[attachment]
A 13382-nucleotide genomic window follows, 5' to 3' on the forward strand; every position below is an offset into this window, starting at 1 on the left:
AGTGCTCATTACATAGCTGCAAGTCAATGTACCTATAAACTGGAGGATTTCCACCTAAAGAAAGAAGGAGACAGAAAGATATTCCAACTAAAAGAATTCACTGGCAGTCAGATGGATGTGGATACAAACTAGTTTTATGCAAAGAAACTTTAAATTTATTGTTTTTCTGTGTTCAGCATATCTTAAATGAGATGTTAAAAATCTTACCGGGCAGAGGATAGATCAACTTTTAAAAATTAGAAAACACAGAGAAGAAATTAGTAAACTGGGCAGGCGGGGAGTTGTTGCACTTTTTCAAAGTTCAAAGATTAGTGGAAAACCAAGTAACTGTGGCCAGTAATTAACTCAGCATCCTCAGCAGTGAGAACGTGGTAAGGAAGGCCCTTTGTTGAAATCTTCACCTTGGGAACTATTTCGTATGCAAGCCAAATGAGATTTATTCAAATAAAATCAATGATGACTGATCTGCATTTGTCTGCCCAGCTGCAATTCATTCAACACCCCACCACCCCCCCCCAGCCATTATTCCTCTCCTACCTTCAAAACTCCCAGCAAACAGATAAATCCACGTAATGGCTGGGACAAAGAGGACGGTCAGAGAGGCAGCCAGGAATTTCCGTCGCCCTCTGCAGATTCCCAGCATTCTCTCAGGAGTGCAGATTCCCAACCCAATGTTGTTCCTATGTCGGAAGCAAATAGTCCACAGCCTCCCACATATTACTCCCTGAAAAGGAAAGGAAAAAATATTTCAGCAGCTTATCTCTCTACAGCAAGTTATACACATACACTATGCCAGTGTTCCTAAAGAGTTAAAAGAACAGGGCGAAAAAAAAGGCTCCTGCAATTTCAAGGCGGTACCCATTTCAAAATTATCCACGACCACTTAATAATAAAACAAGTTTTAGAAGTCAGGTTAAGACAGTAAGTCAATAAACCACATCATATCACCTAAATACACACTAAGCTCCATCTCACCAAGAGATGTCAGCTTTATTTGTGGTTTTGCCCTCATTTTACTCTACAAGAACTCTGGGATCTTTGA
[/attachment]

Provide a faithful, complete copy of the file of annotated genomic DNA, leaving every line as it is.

A 13382-nucleotide genomic window follows, 5' to 3' on the forward strand; every position below is an offset into this window, starting at 1 on the left:
AGTGCTCATTACATAGCTGCAAGTCAATGTACCTATAAACTGGAGGATTTCCACCTAAAGAAAGAAGGAGACAGAAAGATATTCCAACTAAAAGAATTCACTGGCAGTCAGATGGATGTGGATACAAACTAGTTTTATGCAAAGAAACTTTAAATTTATTGTTTTTCTGTGTTCAGCATATCTTAAATGAGATGTTAAAAATCTTACCGGGCAGAGGATAGATCAACTTTTAAAAATTAGAAAACACAGAGAAGAAATTAGTAAACTGGGCAGGCGGGGAGTTGTTGCACTTTTTCAAAGTTCAAAGATTAGTGGAAAACCAAGTAACTGTGGCCAGTAATTAACTCAGCATCCTCAGCAGTGAGAACGTGGTAAGGAAGGCCCTTTGTTGAAATCTTCACCTTGGGAACTATTTCGTATGCAAGCCAAATGAGATTTATTCAAATAAAATCAATGATGACTGATCTGCATTTGTCTGCCCAGCTGCAATTCATTCAACACCCCACCACCCCCCCCCAGCCATTATTCCTCTCCTACCTTCAAAACTCCCAGCAAACAGATAAATCCACGTAATGGCTGGGACAAAGAGGACGGTCAGAGAGGCAGCCAGGAATTTCCGTCGCCCTCTGCAGATTCCCAGCATTCTCTCAGGAGTGCAGATTCCCAACCCAATGTTGTTCCTATGTCGGAAGCAAATAGTCCACAGCCTCCCACATATTACTCCCTGAAAAGGAAAGGAAAAAATATTTCAGCAGCTTATCTCTCTACAGCAAGTTATACACATACACTATGCCAGTGTTCCTAAAGAGTTAAAAGAACAGGGCGAAAAAAAAGGCTCCTGCAATTTCAAGGCGGTACCCATTTCAAAATTATCCACGACCACTTAATAATAAAACAAGTTTTAGAAGTCAGGTTAAGACAGTAAGTCAATAAACCACATCATATCACCTAAATACACACTAAGCTCCATCTCACCAAGAGATGTCAGCTTTATTTGTGGTTTTGCCCTCATTTTACTCTACAAGAACTCTGGGATCTTTGA